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Sweet Evening, Smooth Red

Domaine du Vieux Lazaret Châteauneuf-du-Pape 2007
Thomas Matthews
Posted: August 6, 2010

On my annual family vacation in Edisto Beach, S.C., I normally gorge on shrimp and grouper and drink a lot of light, crisp white wines. But on a recent evening, our friends Fisher and Cindy Walter took us on a boat cruise where we enjoyed Champagne and pimento cheese spread while the sun set and dolphins gamboled off the stern.

When we got to the Old Post Office, Edisto’s most ambitious restaurant, some of us were ready for heartier fare. I met chef Philip Bardin when he cooked at New York’s James Beard House as a guest chef back in the mid-1990s, and his “new-wave” Southern cuisine was attracting lots of media attention. Now dishes like his pecan-crusted quail, or “firecracker flounder,” a fillet fried with jalapenos, have entered the mainstream, and the restaurant has settled into a comfortable groove.

A few of us ordered rib eye steaks served with grits and stewed crowder peas, and we splurged on the restaurant’s best red wine, a 2007 Châteauneuf du Pape from Domaine du Vieux Lazaret. A reasonable $70 on the list, it tasted like all the colors of a low-country sunset, and harmonized beautifully with the beef. I rated it 90 points, non-blind. members: Read the original blind-tasting review for Domaine du Vieux Lazaret Châteauneuf-du-Pape 2007 (89, $36).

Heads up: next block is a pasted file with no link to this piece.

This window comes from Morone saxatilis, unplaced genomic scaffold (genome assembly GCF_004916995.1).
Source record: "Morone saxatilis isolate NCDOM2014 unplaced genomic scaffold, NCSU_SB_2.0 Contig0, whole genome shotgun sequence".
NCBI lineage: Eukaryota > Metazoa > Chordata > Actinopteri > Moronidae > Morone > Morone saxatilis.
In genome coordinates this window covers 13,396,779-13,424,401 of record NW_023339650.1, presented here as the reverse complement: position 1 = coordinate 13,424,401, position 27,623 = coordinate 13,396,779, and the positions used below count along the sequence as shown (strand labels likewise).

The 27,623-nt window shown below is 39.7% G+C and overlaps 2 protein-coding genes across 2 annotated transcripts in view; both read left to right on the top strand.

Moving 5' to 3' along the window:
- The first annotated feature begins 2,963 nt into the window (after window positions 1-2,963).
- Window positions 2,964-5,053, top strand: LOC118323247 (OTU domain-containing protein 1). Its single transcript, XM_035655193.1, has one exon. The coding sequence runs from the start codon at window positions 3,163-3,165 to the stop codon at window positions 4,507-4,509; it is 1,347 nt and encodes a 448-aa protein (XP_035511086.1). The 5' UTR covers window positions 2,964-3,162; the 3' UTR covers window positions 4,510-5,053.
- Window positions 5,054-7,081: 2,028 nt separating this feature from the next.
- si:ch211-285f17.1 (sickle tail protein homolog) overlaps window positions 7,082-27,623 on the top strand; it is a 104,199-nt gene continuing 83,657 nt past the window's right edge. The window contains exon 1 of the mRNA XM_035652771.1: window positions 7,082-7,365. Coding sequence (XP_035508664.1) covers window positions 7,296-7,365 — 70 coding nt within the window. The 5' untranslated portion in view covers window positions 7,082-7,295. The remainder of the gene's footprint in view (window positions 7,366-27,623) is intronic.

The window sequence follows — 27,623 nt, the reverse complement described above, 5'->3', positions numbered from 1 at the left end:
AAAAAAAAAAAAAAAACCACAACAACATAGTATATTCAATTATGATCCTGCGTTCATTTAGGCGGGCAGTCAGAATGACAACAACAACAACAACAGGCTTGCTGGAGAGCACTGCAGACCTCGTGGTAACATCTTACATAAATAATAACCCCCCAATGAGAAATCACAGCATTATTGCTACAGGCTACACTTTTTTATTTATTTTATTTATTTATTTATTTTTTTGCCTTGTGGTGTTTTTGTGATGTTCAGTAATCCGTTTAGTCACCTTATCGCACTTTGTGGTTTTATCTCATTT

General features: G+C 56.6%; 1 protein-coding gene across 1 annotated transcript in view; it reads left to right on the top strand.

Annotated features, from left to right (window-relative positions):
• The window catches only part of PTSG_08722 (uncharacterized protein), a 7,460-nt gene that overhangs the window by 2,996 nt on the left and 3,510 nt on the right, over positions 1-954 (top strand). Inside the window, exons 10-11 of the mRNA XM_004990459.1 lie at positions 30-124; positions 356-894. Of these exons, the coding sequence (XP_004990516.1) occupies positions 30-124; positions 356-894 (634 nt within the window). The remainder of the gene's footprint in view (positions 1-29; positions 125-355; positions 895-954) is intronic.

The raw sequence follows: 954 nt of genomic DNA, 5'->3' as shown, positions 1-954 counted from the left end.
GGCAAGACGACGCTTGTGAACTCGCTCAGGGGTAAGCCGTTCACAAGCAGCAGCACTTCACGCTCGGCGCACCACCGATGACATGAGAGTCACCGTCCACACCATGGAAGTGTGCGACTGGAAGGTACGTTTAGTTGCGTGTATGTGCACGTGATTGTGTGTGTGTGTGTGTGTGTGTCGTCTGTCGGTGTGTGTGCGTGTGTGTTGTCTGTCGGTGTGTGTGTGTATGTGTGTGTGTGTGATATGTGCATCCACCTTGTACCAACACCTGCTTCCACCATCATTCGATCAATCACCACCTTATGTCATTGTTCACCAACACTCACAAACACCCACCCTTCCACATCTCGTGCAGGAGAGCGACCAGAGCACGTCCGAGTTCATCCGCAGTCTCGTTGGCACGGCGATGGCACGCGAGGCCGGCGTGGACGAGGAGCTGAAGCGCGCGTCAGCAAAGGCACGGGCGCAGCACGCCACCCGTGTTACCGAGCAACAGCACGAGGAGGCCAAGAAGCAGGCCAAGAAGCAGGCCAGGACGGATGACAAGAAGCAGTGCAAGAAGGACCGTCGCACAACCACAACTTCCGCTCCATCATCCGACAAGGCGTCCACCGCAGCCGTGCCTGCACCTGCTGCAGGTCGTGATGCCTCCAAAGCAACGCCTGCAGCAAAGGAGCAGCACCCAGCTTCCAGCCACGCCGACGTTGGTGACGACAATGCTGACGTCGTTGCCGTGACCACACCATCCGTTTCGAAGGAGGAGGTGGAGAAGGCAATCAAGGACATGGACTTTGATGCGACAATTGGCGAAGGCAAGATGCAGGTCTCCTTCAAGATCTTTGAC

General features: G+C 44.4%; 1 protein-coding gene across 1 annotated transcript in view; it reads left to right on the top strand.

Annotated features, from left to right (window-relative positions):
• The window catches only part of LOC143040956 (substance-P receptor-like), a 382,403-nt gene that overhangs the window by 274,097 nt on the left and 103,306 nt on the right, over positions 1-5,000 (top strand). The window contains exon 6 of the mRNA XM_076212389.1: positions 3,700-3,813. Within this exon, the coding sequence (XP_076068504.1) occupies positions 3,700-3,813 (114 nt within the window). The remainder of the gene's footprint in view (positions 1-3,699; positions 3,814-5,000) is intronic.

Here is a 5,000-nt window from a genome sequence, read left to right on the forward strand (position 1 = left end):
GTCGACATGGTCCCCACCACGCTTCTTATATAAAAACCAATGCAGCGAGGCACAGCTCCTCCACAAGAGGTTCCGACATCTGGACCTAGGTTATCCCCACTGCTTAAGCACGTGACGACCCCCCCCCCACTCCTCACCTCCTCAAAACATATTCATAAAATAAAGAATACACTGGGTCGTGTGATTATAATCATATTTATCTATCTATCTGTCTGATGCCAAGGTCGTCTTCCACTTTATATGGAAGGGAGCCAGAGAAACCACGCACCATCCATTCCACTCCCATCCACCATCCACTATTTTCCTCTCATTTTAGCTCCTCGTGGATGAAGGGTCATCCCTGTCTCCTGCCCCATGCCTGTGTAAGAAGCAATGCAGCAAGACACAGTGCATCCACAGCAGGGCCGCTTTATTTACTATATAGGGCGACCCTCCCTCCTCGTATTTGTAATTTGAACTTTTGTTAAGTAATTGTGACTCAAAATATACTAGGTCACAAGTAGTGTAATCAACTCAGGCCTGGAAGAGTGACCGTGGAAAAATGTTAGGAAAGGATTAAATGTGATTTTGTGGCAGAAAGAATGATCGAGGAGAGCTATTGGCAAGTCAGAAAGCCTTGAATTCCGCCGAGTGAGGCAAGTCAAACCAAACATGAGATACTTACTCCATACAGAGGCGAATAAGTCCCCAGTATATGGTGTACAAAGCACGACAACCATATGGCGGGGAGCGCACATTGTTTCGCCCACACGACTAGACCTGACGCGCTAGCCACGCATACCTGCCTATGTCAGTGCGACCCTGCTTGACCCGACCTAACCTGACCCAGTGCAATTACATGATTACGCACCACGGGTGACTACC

• Plus, get scores and tasting notes for more recently rated Châteauneuf-du-Pape reds.

Member comments   2 comment(s)

David Tam — los angeles, ca, u.s. —  March 13, 2011 7:40pm ET

amazing sir!

to showcase your glottunous ways and call this wine "reasonable" in this world recession is just absurd.

winespectator subscribers would be made right and entitled to an apology plus refunded a small amount as good faith.

mr shanken, please please take note.

los angeles

Thomas Matthews — New York City —  March 14, 2011 9:07am ET


First of all, I'm impressed and flattered that you found this article, originally posted back in August, 2010. And I thank you for taking time to post your thoughts.

The Chateauneuf I enjoyed with friends -- and paid for with personal funds, I might add -- originally retailed for $36, according to our database, so I do consider a $70 restaurant price "reasonable" in terms of customary mark-up. I also found it reasonable for the amount of pleasure and interest it delivered.

If you read many of these little mementos of wines enjoyed, you'll see their prices vary greatly, from less than $10 to many hundreds. What amount do you consider "reasonable" to pay for a bottle of wine?

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